DIY Radio 2021

DIY Radio Video Playlist

DIY Radio Tuna Tin "S" CW Transmitter Project

The December 2020 issue of QST p. 30 featured a do-it-yourself article entitled 'The Tuna Tin "S",' subtitled "A Bare-Bones Synthesized QRPp Transmitter". QRPp means the transmitted signal is less than 1 watt. Our "Elmers" will guide you in building this CW transmitter comprised of 2 circuits: a digital readout Si5351 frequency synthesizer that outputs a square wave into an IRF510 RF amplifier with a band pass filter that transmits an FCC-clean CW signal. Choose one of 3 bands: 80, 40 or 20 meters. Plug in a Morse key and a battery. Rotate a single knob to choose the displayed frequency. Depress the key and it transmits. Bare-bones is the operative word so that any club member should be able to build a working rig with assistance of virtual meeting attendees. For less than the cost of a book, a ham can build a working transmitter that can be heard on an existing receiver.

An Arduino Nano microcontroller is the brains of the rig executing 4 pages of software that can be modified to add new features. Our group building project will be conducted with Zoom meetings (the next one is pending schedule). Phil Sittner and Bob Mix have developed a kit that is better than Phil's working prototype.  The kit includes all the parts.  You just provide a low wattage soldering iron with a fine tip, 60/40 rosin core solder, solder wick, needle nose pliers, diagonal cutters, wire stripper, basic soldering skill and a desire to have fun.  You will need a computer to load the software to the Arduino Nano, and a multimeter and 50 ohm dummy load to test the completed unit.  There is no assembly manual, but we can probably guarantee your rig will work.  The 50 ohm dummy load can be as simple as a 50 ohm BNC terminator or two 1/2 watt or greater 100 ohm resistors (not wire wound) in parallel.

Our next DIY Radio Zoom meeting is scheduled for February 23 at 7:00 pm PST. 
Those who are merely curious are welcome to observe our Zoom build sessions.

Join DIYRadio group at groups.io to get on the email list to receive news updates.

The Tuna Tin S Prototype Board Spectrum Analysis of Tuna Tin S Signal Spectrum Analysis of Tuna Tin S Signal

Online discussion group https://groups.io/g/DIYRadio
Facebook group https://www.facebook.com/groups/DIYRadioBuilders
Photos: 
https://photos.app.goo.gl/a7orR9cLve8tWQyB7
Videos: 
https://www.youtube.com/playlist?list=PL-lx3fGDwopgycqX3IGgWT2IQytIcgCkp

Click to see our DIY Radio 2019 Project

Arduino Upload Procedure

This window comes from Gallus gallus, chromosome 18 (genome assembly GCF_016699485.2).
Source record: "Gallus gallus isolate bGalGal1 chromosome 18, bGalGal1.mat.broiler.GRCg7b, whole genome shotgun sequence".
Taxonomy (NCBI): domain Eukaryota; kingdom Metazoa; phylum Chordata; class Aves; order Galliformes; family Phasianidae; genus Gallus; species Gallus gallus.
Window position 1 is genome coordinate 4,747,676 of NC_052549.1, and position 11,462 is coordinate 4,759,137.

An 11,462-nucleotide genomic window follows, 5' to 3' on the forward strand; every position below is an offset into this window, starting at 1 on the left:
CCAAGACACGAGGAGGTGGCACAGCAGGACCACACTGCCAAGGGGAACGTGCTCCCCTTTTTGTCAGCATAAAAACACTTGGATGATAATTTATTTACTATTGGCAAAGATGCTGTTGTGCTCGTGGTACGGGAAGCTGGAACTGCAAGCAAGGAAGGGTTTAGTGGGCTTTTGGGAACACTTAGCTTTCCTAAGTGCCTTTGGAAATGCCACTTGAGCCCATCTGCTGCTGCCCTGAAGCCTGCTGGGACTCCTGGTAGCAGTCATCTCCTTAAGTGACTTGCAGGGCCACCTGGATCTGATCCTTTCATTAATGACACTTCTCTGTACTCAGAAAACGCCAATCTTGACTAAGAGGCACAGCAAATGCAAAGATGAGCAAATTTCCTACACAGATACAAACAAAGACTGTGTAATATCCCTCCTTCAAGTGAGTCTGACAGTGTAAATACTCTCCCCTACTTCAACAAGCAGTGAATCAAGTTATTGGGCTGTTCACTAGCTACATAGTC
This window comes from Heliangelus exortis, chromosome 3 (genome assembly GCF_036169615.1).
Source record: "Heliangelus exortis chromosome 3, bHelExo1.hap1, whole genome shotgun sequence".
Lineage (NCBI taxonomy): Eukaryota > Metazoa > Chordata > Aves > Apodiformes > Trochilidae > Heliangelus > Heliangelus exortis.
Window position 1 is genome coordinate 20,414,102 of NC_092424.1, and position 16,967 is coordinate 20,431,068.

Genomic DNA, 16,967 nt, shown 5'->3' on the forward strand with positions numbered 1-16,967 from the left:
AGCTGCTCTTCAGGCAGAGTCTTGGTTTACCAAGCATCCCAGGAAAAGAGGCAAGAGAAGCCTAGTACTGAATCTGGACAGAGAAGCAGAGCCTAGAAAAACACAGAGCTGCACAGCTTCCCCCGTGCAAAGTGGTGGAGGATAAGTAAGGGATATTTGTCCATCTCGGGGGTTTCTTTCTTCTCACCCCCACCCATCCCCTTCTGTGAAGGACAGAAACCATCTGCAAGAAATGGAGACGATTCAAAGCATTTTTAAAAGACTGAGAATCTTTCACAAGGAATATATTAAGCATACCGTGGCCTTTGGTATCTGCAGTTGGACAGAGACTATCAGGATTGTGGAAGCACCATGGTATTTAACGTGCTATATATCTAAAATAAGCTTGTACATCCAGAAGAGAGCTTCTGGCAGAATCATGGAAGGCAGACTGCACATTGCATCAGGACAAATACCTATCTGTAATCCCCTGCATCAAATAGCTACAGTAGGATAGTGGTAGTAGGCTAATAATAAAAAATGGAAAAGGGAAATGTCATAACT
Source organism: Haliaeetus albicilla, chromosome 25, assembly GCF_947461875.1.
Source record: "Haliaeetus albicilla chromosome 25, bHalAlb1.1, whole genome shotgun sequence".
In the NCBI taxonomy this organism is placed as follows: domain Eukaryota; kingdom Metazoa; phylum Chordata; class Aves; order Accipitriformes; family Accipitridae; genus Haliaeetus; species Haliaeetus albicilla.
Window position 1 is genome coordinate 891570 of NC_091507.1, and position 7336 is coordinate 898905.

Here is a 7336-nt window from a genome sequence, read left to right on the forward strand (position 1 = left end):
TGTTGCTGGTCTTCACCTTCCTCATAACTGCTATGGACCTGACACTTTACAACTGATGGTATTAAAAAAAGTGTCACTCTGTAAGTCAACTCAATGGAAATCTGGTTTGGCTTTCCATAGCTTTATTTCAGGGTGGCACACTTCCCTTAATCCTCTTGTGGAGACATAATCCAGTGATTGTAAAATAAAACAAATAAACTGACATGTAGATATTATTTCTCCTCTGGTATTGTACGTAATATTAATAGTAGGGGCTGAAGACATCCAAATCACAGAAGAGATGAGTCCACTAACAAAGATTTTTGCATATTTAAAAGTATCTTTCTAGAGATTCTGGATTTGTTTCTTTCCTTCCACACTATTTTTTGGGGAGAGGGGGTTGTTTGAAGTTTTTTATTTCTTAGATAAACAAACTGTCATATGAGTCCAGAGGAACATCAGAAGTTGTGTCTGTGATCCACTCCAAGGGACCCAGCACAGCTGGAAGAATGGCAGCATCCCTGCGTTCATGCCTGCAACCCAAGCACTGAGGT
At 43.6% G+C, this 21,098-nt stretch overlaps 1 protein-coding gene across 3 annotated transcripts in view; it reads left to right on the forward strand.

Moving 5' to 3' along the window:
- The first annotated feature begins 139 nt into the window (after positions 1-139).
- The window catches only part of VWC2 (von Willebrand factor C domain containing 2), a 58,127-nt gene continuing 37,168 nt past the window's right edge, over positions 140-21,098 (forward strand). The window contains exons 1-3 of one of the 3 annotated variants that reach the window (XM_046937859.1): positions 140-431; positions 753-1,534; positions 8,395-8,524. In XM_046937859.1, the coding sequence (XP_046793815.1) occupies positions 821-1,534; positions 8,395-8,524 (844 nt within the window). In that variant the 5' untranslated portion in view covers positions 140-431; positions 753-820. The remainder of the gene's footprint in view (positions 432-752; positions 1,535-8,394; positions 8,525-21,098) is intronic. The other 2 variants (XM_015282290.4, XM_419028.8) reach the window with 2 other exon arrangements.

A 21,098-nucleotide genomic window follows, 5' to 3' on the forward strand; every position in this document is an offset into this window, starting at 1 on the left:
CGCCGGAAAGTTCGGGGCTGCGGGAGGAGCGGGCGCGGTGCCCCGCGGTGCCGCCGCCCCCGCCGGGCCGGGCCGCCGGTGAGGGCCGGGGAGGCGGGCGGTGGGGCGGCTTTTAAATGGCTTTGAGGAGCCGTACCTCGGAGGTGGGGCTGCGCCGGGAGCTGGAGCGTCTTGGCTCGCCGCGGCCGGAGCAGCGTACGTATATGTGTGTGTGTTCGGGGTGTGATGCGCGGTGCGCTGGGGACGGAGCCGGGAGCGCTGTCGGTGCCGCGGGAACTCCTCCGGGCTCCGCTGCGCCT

1. Prerequisite: computer with Internet access

  2. Download the IDE and install it from https://www.arduino.cc/en/software for your operating system

  3. Download Code Listing from arrl.org/QST-in-depth for year 2020 month December

    • ARRL Members, log into your account

    • Navigate to http://www.arrl.org/QST-in-depth

    • Select Issue Year 2020

    • Scroll down table to month of December

    • Download Code Listing for The Tuna Tin "S" - A Bare-Bones Synthesized QRPp Transmitter

  1. ARRL nonmembers can download the code from the DIYRadio Files folder

  2. Unzip the Code Listing (QST-in-Depth-1220-Fontana.zip) into a folder on the desktop

  3. Create a folder inside that folder and call it TunaTinS

  4. Copy or drag TunaTinS.ino to the TunaTinS folder; this is the software sketch that will be uploaded

  5. Double-click TunaTinS in that folder to run the IDE

  6. Click Tools-Manage Libraries and enter adafruit; a list of Adafruit libraries will list

  7. Scroll down to Adafruit_SI5351 and click Install

  8. Scroll down to Adafruit_SSD1306 and click Install

  9. Click Close to exit the Library Manager

  10. Click on the checkmark icon (upper left under File) to compile

  11. To upload plug a Mini-USB cable into the Nano and the other end to a USB port on the computer

  12. Click Tools then Board then Nano

  13. Click Tools then Processor then ATMega328P; do NOT select ATMega328P (Old Bootloader)

  14. Click Tools-then Port then COM4; your port may be different

  15. Click Tools then Programmer then ArduinoISP; do NOT select Arduino as ISP

  16. Observe options in the lower right of the IDE window, for example:

    Arduino Nano, ATMega328P on COM4

  17. Click the Upload right-arrow icon (under Edit) and watch the LED's flash on the Nano

  18. In case of errors, click in the log in the bottom window, then enter Ctrl-A to highlight, Ctrl-C to copy, then Ctrl-V to paste into a DIYRadio New Topic message and send it

  19. Wilson used the Tool-Boards Manager to modify boards.txt; only the Arduino Nano needs to be listed. Please let Bob know if the Arduino Nano is not listed for you.



Subpages (1): DIY Radio 2019
Comments